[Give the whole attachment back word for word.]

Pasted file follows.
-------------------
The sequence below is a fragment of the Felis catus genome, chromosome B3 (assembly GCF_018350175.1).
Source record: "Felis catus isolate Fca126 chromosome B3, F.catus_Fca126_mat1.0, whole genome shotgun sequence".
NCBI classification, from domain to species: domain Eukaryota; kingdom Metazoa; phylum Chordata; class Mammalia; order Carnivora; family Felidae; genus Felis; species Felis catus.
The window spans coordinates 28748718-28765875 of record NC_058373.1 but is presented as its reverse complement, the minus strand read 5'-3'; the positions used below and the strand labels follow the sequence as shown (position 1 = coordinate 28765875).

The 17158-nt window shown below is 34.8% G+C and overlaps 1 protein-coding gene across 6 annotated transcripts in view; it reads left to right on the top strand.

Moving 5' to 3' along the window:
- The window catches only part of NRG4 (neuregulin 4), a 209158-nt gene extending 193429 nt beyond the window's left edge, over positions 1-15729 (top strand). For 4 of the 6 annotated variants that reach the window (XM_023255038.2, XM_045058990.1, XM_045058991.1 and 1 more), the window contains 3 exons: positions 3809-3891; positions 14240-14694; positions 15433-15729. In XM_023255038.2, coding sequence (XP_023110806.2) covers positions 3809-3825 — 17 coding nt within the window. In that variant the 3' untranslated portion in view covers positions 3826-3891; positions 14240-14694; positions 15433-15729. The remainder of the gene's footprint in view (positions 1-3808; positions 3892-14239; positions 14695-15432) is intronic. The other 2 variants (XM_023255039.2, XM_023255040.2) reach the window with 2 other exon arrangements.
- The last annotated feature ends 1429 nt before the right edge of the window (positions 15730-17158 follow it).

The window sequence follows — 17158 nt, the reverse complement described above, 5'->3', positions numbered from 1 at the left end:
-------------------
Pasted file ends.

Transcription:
The sequence below is a fragment of the Felis catus genome, chromosome B3 (assembly GCF_018350175.1).
Source record: "Felis catus isolate Fca126 chromosome B3, F.catus_Fca126_mat1.0, whole genome shotgun sequence".
NCBI classification, from domain to species: domain Eukaryota; kingdom Metazoa; phylum Chordata; class Mammalia; order Carnivora; family Felidae; genus Felis; species Felis catus.
The window spans coordinates 28748718-28765875 of record NC_058373.1 but is presented as its reverse complement, the minus strand read 5'-3'; the positions used below and the strand labels follow the sequence as shown (position 1 = coordinate 28765875).

The 17158-nt window shown below is 34.8% G+C and overlaps 1 protein-coding gene across 6 annotated transcripts in view; it reads left to right on the top strand.

Moving 5' to 3' along the window:
- The window catches only part of NRG4 (neuregulin 4), a 209158-nt gene extending 193429 nt beyond the window's left edge, over positions 1-15729 (top strand). For 4 of the 6 annotated variants that reach the window (XM_023255038.2, XM_045058990.1, XM_045058991.1 and 1 more), the window contains 3 exons: positions 3809-3891; positions 14240-14694; positions 15433-15729. In XM_023255038.2, coding sequence (XP_023110806.2) covers positions 3809-3825 — 17 coding nt within the window. In that variant the 3' untranslated portion in view covers positions 3826-3891; positions 14240-14694; positions 15433-15729. The remainder of the gene's footprint in view (positions 1-3808; positions 3892-14239; positions 14695-15432) is intronic. The other 2 variants (XM_023255039.2, XM_023255040.2) reach the window with 2 other exon arrangements.
- The last annotated feature ends 1429 nt before the right edge of the window (positions 15730-17158 follow it).

The window sequence follows — 17158 nt, the reverse complement described above, 5'->3', positions numbered from 1 at the left end: